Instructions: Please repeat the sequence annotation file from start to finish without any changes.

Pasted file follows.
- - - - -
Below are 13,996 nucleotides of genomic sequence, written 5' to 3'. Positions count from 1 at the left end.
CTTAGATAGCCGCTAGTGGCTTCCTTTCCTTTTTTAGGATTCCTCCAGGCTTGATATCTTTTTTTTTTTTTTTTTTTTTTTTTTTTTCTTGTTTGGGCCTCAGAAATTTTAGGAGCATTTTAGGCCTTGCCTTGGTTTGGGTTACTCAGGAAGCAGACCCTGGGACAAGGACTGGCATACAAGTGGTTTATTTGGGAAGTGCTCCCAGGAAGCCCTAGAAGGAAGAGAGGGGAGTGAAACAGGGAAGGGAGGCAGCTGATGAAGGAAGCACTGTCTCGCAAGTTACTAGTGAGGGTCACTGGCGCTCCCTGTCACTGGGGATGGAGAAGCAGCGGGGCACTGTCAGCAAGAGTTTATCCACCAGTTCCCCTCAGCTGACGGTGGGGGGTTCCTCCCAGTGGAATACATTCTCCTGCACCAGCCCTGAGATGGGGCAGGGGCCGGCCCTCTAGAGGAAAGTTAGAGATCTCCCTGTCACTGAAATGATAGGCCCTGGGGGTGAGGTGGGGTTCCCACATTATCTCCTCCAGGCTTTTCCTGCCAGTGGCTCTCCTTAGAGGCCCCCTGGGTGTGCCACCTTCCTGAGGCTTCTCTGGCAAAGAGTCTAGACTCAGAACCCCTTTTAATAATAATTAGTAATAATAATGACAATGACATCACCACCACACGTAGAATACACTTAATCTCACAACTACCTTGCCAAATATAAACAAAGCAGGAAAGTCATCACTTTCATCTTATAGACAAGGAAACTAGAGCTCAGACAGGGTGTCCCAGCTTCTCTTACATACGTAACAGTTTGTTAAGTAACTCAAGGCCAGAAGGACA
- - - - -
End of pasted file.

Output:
Below are 13,996 nucleotides of genomic sequence, written 5' to 3'. Positions count from 1 at the left end.
CTTAGATAGCCGCTAGTGGCTTCCTTTCCTTTTTTAGGATTCCTCCAGGCTTGATATCTTTTTTTTTTTTTTTTTTTTTTTTTTTTTCTTGTTTGGGCCTCAGAAATTTTAGGAGCATTTTAGGCCTTGCCTTGGTTTGGGTTACTCAGGAAGCAGACCCTGGGACAAGGACTGGCATACAAGTGGTTTATTTGGGAAGTGCTCCCAGGAAGCCCTAGAAGGAAGAGAGGGGAGTGAAACAGGGAAGGGAGGCAGCTGATGAAGGAAGCACTGTCTCGCAAGTTACTAGTGAGGGTCACTGGCGCTCCCTGTCACTGGGGATGGAGAAGCAGCGGGGCACTGTCAGCAAGAGTTTATCCACCAGTTCCCCTCAGCTGACGGTGGGGGGTTCCTCCCAGTGGAATACATTCTCCTGCACCAGCCCTGAGATGGGGCAGGGGCCGGCCCTCTAGAGGAAAGTTAGAGATCTCCCTGTCACTGAAATGATAGGCCCTGGGGGTGAGGTGGGGTTCCCACATTATCTCCTCCAGGCTTTTCCTGCCAGTGGCTCTCCTTAGAGGCCCCCTGGGTGTGCCACCTTCCTGAGGCTTCTCTGGCAAAGAGTCTAGACTCAGAACCCCTTTTAATAATAATTAGTAATAATAATGACAATGACATCACCACCACACGTAGAATACACTTAATCTCACAACTACCTTGCCAAATATAAACAAAGCAGGAAAGTCATCACTTTCATCTTATAGACAAGGAAACTAGAGCTCAGACAGGGTGTCCCAGCTTCTCTTACATACGTAACAGTTTGTTAAGTAACTCAAGGCCAGAAGGACA